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Coping with grandstanding politicians
By Scott Bradner, Network World, 03/28/07
From time to time, politicians from both parties claim they want to protect children from the wilds of the Internet. Most often this happens in an election year, and most often what the politicians decide to do will not actually help achieve this aim in any significant way.
So far the 'Net has been protected from the effects of this type of electioneering by minds wiser than the average politician (the existence of which is not all that hard to imagine).
The first major child-protection attempt in the United States was the 1996 Communications Decency Act (CDA). Most of this law was declared unconstitutional by a U.S. federal court in Pittsburgh, and that opinion (see "The importance of occasional chaos") was upheld by the Supreme Court in 1997. Congress then passed the Child Online Protection Act (COPA) in 1998, claiming that it had fixed the problems that had caused the CDA to be overturned. Again, Congress claimed its objective was to protect children and again, what it did would not remotely achieve that goal.
COPA tried to make it a crime to knowingly make material harmful to minors commercially available over the Web. The penalty for violating COPA was a fine of up to $100,000 per day that the violation continued, and/or up to six months in prison. ISPs and telephone companies were exempted from these penalties as long as they were only transporting or hosting the material, and as long as they played no role in the content's "selection or alteration." A Web site could escape prosecution under COPA by requiring its users to identify themselves using a credit card or some other accepted identification that would verify their age.
As you might expect, the idea that anyone wanting to access material that someone somewhere might consider "harmful to minors" has to have the means to identify themselves -- and has to do so before they can access the material -- was seen by a lot of people as a significant violation of Internet users' privacy. Some of these people might have supported the law if there was any chance that it would make any significant difference to the amount of material that a child wandering around the Internet could find. There is a vast amount of material that many people would consider harmful to minors on sites that COPA would consider noncommercial or on sites outside U.S. jurisdiction -- and any successful U.S.-based site easily could relocate outside the United States.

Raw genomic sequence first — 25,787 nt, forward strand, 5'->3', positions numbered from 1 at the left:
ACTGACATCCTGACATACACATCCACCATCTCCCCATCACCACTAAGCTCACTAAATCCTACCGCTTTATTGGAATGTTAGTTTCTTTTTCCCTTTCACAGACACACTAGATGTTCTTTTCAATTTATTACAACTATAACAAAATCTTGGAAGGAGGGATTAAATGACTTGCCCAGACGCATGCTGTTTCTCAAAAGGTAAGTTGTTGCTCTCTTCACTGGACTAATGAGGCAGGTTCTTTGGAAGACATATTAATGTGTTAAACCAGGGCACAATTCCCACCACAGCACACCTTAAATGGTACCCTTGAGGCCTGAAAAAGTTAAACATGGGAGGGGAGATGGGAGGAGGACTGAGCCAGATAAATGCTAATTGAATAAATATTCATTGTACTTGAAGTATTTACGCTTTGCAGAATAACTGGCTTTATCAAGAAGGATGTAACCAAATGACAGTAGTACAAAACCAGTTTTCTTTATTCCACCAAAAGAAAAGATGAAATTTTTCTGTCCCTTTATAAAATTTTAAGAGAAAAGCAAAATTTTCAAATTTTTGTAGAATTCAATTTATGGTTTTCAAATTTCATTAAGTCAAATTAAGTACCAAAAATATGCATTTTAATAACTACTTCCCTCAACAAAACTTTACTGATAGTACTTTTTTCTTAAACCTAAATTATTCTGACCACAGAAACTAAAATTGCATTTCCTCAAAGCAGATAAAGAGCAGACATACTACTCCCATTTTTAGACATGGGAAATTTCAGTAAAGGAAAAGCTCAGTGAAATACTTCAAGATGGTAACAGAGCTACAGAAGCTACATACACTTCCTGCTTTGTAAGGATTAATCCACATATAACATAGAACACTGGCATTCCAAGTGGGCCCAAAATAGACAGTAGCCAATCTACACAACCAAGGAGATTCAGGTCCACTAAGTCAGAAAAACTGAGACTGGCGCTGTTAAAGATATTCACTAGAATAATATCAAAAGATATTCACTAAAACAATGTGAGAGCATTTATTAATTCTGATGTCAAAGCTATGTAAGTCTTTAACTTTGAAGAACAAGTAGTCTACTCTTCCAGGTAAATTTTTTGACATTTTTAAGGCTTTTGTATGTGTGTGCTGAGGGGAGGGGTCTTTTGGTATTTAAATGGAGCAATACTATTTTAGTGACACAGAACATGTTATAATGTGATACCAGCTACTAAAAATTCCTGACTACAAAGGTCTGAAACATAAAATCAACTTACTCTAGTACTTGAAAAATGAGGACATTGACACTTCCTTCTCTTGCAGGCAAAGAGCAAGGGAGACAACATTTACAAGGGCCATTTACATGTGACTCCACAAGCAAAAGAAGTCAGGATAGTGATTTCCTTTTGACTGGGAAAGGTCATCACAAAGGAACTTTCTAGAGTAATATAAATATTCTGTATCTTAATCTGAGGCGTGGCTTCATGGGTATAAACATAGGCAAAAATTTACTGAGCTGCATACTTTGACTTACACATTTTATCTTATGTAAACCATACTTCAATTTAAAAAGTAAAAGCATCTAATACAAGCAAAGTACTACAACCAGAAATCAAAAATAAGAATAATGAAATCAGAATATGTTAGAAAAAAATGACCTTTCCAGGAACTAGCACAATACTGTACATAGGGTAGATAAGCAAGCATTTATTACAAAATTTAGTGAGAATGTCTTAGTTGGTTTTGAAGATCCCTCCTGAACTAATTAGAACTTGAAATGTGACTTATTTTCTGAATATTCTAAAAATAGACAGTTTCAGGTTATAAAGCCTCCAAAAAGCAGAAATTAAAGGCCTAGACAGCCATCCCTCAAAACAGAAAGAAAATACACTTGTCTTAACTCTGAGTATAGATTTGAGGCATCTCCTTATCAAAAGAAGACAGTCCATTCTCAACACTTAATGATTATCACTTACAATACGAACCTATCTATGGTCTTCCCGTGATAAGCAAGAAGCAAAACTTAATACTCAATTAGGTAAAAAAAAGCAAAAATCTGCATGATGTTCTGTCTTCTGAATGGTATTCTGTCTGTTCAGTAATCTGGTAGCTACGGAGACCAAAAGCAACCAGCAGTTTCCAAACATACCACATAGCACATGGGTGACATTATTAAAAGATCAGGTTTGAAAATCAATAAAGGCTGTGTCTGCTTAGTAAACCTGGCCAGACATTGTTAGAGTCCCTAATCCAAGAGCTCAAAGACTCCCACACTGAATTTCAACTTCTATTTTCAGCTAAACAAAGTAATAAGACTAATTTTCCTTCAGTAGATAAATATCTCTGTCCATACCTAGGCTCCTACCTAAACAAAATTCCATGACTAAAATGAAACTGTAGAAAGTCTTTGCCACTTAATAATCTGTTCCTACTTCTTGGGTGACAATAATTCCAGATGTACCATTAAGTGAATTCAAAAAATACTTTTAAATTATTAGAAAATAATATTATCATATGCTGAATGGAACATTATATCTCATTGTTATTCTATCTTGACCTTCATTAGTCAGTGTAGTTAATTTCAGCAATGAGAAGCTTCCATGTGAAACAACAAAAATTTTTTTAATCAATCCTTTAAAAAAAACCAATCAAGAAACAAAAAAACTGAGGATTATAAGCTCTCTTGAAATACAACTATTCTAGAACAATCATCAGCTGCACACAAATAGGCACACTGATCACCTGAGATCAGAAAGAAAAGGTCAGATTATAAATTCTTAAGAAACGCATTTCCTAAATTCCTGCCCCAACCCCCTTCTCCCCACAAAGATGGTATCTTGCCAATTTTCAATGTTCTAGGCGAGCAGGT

A wiser mind has now ruled on COPA. On March 22, a U.S. federal judge in Pennsylvania ruled that COPA was not a constitutional way to reach the "compelling interest" of protecting children, because Congress had not shown that it was the least restrictive, most effective alternative to achieve the goal. For example, host or ISP-based filters can be as much as 95% effective. That's much more effective than any United States-only law could ever be, given that one-half or less of adult content is hosted in the United States.
That decision will be appealed, but I hope the courts will continue to recognize support for COPA for the political theater that it is. In any case, I fully expect to see more such ineffective theater as politicians jockey for publicity rather than try to actually fix problems.
Disclaimer: Part of Harvard trains students in politics, but hopefully they are taught to recognize political theater for what it is. I did not ask them for their opinion on this case, however, so the above is mine.
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